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Behaviour of Amoebozoans

About microscopic forms of life, including Bacteria, Archea, protozoans, algae and fungi. Topics relating to viruses, viroids and prions also belong here.

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Postby bionewbie » Mon Mar 13, 2006 12:25 pm

Ken Ramos wrote:I will go as far as to say that in my observations of flagellates, it would depend on the organism itself. The Peranema for example moves in a smooth, steady path while swimming; whereas some smaller flagellates seem to jump around, such as Chilomonas paramecium (not to be conufused with the ciliate paramecium). C. paramecium is quite small, about 40um and has two flagella with numerous small chloroplasts and one water expelling vesicle (wev). They are usually found in putrid plant infusions. :D


We already noted the fact that some organism simply glide through the medium, while others have guided by two flagella (one for direction and the other for locotion. What about other genus of species, say for example the Green Algae where certain organisms (e.g. Chlamydomonas) have flagella than comparing that with the flagellates ... is there some sort of generalization in terms of the movement?
I would feel more optimistic about a bright future for man if he spent less time proving that he can outwit nature and more time tasting her sweetness and respecting her seniority. ~ E. B. White
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Postby Ken Ramos » Tue Mar 14, 2006 12:33 am

... is there some sort of generalization in terms of the movement?


Most biology text books will give a basic generalization of flagellar movement but I would not attempt to place one myself. The number of species of flagellates are so large and every form of flagellar locomotion so diverse, I really do not see how we could generalize flagellar locomotion other than to say that, "locomotion is accomplished by a whip-like extention of the organism called a flagellum." Flagellated algaes are extremely diverse also in there forms of movement and it still has not been settled if they are actually plants or animals because they exhibit the characteristics of both. :D
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Postby bionewbie » Tue Mar 14, 2006 3:06 am

Ken Ramos wrote:
... is there some sort of generalization in terms of the movement?


Most biology text books will give a basic generalization of flagellar movement but I would not attempt to place one myself. The number of species of flagellates are so large and every form of flagellar locomotion so diverse, I really do not see how we could generalize flagellar locomotion other than to say that, "locomotion is accomplished by a whip-like extention of the organism called a flagellum." Flagellated algaes are extremely diverse also in there forms of movement and it still has not been settled if they are actually plants or animals because they exhibit the characteristics of both. :D


lol I guess it all comes back to diversity and the fact that we can't really stick everything into some defined group ... anyways, I really appreciate all your help on this thread.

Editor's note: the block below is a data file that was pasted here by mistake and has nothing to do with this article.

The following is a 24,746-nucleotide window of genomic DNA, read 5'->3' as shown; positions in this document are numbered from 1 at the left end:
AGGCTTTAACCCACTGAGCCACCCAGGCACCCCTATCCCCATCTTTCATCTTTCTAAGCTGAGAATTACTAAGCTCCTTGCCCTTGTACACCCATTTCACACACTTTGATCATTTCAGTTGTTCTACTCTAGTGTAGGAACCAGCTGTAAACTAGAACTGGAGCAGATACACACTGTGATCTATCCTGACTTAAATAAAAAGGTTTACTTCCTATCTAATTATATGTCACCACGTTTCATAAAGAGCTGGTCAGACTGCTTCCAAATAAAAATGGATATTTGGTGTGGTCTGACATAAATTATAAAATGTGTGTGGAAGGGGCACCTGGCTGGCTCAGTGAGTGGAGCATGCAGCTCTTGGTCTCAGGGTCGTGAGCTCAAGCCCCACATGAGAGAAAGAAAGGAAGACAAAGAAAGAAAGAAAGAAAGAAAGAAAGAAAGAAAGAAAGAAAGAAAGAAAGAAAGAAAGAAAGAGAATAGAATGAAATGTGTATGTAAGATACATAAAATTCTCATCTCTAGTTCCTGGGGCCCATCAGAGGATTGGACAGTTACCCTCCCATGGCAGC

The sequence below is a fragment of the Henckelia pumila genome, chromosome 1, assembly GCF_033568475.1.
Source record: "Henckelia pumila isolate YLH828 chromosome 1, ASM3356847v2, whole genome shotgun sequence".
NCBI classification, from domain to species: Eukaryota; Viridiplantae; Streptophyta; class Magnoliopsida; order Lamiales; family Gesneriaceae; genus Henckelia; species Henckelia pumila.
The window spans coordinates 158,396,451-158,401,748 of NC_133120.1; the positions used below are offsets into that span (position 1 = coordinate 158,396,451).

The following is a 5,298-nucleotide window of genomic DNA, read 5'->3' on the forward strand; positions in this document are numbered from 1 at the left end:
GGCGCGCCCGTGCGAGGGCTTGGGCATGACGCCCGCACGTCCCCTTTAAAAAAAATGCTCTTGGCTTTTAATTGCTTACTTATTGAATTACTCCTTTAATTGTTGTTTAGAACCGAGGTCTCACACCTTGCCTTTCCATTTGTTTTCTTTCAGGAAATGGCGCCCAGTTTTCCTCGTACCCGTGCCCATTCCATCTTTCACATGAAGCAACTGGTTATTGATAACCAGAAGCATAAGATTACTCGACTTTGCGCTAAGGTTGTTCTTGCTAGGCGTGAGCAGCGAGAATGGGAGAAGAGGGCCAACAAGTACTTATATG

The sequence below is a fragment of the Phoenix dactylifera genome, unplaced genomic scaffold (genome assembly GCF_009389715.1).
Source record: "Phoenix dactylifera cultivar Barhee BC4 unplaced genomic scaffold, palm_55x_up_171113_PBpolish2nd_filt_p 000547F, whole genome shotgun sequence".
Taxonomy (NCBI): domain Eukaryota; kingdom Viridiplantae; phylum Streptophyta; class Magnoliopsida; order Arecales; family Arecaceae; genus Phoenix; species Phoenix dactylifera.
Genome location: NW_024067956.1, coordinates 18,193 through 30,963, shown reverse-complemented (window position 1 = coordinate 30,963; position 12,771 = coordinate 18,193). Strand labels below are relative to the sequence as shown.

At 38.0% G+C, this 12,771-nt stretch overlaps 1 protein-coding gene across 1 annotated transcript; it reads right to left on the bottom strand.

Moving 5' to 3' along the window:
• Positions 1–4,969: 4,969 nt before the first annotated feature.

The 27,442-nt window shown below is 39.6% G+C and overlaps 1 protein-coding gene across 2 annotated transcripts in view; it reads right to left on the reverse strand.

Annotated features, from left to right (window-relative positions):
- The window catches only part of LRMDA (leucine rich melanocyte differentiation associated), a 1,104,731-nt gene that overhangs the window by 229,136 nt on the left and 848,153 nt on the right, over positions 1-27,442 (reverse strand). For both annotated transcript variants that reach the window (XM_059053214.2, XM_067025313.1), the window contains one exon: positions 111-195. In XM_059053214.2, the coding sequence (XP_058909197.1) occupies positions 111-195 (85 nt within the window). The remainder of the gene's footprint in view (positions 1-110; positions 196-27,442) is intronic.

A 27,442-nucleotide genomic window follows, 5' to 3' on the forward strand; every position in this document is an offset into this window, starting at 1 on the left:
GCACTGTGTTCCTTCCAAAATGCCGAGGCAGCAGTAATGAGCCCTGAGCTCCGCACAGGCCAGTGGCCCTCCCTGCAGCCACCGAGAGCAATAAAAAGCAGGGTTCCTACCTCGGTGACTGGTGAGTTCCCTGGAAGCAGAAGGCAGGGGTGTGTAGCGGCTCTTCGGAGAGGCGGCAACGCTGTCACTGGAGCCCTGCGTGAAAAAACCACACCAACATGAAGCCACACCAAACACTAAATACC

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Postby Ken Ramos » Tue Mar 14, 2006 10:48 am

bionewbe wrote:

I guess it all comes back to diversity and the fact that we can't really stick everything into some defined group


It is probably a good thing that we can't place everything into some defined group, we would probably loose interest in them. Look at protozoa, some exhibit the characteristics of animals, others that of animals and plants. Since no one can decide where protozoa should be classed, they have given them their own kingdom. Protista. Yet with their own kingdom, they are so diverse in species, over 50,000 known species with more being discovered every day, we may never fully understand them. :wink:
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Re: Behaviour of Amoebozoans

Postby sara135 » Tue Jul 12, 2011 11:51 am

From comparative analysis of EST data for five taxa within the eukaryotic supergroup Amoebozoa, including two free-living amoebae (Acanthamoeba castellanii, Hartmannella vermiformis) and three slime molds (Physarum polycephalum, Hyperamoeba dachnaya and Hyperamoeba sp.), we obtained new broad-range perspectives on the evolution and biosynthetic capacity of this assemblage. Together with genome sequences for the amoebozoans Dictyostelium discoideum and Entamoeba histolytica, and including partial genome sequence available for A. castellanii, we used the EST data to identify genes that appear to be exclusive to the supergroup, and to specific clades therein. Many of these genes are likely involved in cell–cell communication or differentiation. In examining on a broad scale a number of characters that previously have been considered in simpler cross-species comparisons, typically between Dictyostelium and Entamoeba, we find that Amoebozoa as a whole exhibits striking variation in the number and distribution of biosynthetic pathways, for example, ones for certain critical stress-response molecules, including trehalose and mannitol. Finally, we report additional compelling cases of lateral gene transfer within Amoebozoa, further emphasizing that although this process has influenced genome evolution in all examined amoebozoan taxa, it has done so to a variable extent.
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